If you watched Syracuse Orange basketball this season, you saw a very flawed team. You absolutely did not see a team capable of getting to the Final Four. A few good wins do not change that, especially with several months in between them. This was just not a very good team. Yet it is squarely on “the bubble,” meaning that it could still somehow eke into the field. The question that begs is whether Syracuse would be better off in the NIT this year. The answer is “no.”
Before proceeding, let’s not pretend that any program would turn down an NCAA bid to go to the NIT. Even if you have a one in a trillion chance of winning it all, you want that opportunity. You also want that exposure and experience for the players. You never, ever turn down an NCAA bid. Instead, the issue is whether it would be better for Syracuse to (a) be in an NCAA field where winning 2 games is unlikely; or (b) in an NIT field where there is a chance of winning the whole thing and playing several games.
The thing about (b) is that it ignores reality. Boeheim is what he is–he is never going to play young players just to get them experience. He does not do it against Cornell in December, he is not going to do it in the NIT where it is win or go home. The idea that we would suddenly hand over the team to young players ignores all history and tendencies. At best, it would be a few extra minutes in games other than blowouts. Maybe there could be a blowout in an NIT game, but that would be it–one. If this team was capable of blowing out opponents, it would not be on the bubble in the first place.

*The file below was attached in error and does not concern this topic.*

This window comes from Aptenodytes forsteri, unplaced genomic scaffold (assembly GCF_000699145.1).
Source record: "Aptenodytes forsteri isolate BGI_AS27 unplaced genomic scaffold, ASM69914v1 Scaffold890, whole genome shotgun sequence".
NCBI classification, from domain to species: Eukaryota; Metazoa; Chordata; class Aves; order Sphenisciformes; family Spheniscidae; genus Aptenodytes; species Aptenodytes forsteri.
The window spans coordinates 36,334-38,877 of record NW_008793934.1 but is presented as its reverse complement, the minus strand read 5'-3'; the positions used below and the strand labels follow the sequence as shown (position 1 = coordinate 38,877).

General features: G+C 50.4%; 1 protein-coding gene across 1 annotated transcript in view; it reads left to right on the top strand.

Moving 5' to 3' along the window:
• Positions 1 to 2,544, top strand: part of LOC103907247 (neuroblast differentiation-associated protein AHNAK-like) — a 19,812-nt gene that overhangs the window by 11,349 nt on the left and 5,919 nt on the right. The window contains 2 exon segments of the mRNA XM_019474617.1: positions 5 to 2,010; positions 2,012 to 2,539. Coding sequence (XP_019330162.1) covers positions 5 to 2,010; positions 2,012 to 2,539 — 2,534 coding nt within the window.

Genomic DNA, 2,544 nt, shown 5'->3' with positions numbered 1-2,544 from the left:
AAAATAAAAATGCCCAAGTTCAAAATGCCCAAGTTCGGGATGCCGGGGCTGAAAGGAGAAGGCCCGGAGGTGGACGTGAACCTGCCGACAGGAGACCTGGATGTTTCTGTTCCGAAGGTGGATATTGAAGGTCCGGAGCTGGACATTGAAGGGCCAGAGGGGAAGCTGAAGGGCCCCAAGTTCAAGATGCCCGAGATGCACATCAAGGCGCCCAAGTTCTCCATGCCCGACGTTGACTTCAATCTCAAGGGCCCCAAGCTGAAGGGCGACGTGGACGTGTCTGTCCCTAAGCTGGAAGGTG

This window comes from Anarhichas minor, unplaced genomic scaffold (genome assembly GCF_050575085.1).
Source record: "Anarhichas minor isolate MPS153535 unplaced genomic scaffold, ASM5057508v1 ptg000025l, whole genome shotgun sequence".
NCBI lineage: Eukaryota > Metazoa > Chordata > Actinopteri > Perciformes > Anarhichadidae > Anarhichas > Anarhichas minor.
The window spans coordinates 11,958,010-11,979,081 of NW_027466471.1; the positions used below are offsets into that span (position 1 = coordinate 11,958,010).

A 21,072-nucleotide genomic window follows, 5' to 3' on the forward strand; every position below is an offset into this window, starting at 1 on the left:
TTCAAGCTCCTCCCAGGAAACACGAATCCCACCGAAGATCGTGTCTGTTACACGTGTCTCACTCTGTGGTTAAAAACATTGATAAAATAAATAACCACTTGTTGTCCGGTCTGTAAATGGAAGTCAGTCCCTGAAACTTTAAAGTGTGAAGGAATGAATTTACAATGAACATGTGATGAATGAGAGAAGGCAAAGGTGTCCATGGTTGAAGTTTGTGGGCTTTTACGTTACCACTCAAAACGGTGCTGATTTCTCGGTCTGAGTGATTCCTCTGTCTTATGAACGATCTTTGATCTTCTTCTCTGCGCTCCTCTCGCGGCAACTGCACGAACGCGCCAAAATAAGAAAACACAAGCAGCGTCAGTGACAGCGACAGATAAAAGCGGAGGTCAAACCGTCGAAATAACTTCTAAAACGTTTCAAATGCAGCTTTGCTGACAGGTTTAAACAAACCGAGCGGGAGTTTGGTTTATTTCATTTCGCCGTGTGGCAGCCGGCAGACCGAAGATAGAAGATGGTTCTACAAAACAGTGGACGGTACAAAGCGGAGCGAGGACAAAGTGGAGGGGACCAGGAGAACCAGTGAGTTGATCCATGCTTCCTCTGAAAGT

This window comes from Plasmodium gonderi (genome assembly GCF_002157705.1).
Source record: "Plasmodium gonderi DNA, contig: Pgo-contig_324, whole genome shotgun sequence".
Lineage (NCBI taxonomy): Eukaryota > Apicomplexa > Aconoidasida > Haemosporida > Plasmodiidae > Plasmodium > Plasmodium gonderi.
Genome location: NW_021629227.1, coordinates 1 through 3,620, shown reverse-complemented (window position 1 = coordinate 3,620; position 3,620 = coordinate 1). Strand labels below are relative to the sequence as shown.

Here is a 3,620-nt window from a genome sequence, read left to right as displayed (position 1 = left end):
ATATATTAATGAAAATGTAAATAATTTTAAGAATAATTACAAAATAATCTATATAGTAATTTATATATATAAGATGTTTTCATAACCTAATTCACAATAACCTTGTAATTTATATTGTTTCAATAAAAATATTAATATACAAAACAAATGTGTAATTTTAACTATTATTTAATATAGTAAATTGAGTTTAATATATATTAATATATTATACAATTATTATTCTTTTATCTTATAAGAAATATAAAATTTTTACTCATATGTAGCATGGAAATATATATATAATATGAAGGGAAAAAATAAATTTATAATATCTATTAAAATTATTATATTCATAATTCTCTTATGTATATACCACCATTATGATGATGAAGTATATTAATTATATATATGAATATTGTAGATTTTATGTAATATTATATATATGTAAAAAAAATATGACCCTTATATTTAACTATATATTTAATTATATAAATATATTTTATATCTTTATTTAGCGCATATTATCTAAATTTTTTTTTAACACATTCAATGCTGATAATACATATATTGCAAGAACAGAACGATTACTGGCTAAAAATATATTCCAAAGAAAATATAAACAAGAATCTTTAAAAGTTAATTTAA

And is it fair to Silent G to keep him on the bench? He deserves to score and impress NBA scouts. Cooney, for all his ups and downs, does not deserve to be benched. Coleman needs work on all facets of his game, so it would be foolish to not play him as much as possible. And so on. How can you play ANY game with a goal to get experience, rather than win? This is not the NFL preseason, it is a one-and-done tournament.
But perhaps most importantly, there is no reason to believe that this team could win more games in the NIT playing younger players. If this team’s young players were not good enough to play limited roles during the season in big time games, there is no reason to believe that throwing them out there in NIT games is going to lead to automatic wins and “experience.” Stated otherwise, these young players would lead Syracuse no farther in the NIT than the experienced players would in the NCAA. And, if that is the case, what good is the NIT?
There is no need for a few more home games in the Dome in front of 11,000 apathetic fans. Historically, Syracuse has blown games against Florida State and UMass in similar situations where the bubble went the wrong way. The deep NIT runs have been few and far between.
All in all, there is little or no silver lining to going to the NIT. Syracuse fans do not need to jump off buildings if the Orange are sent there, and there is certainly no reason not to take the games seriously (as fans or players), but do not pretend that it is “actually better” for Syracuse to go to the NIT instead of the NCAA. At least, that is the opinion here.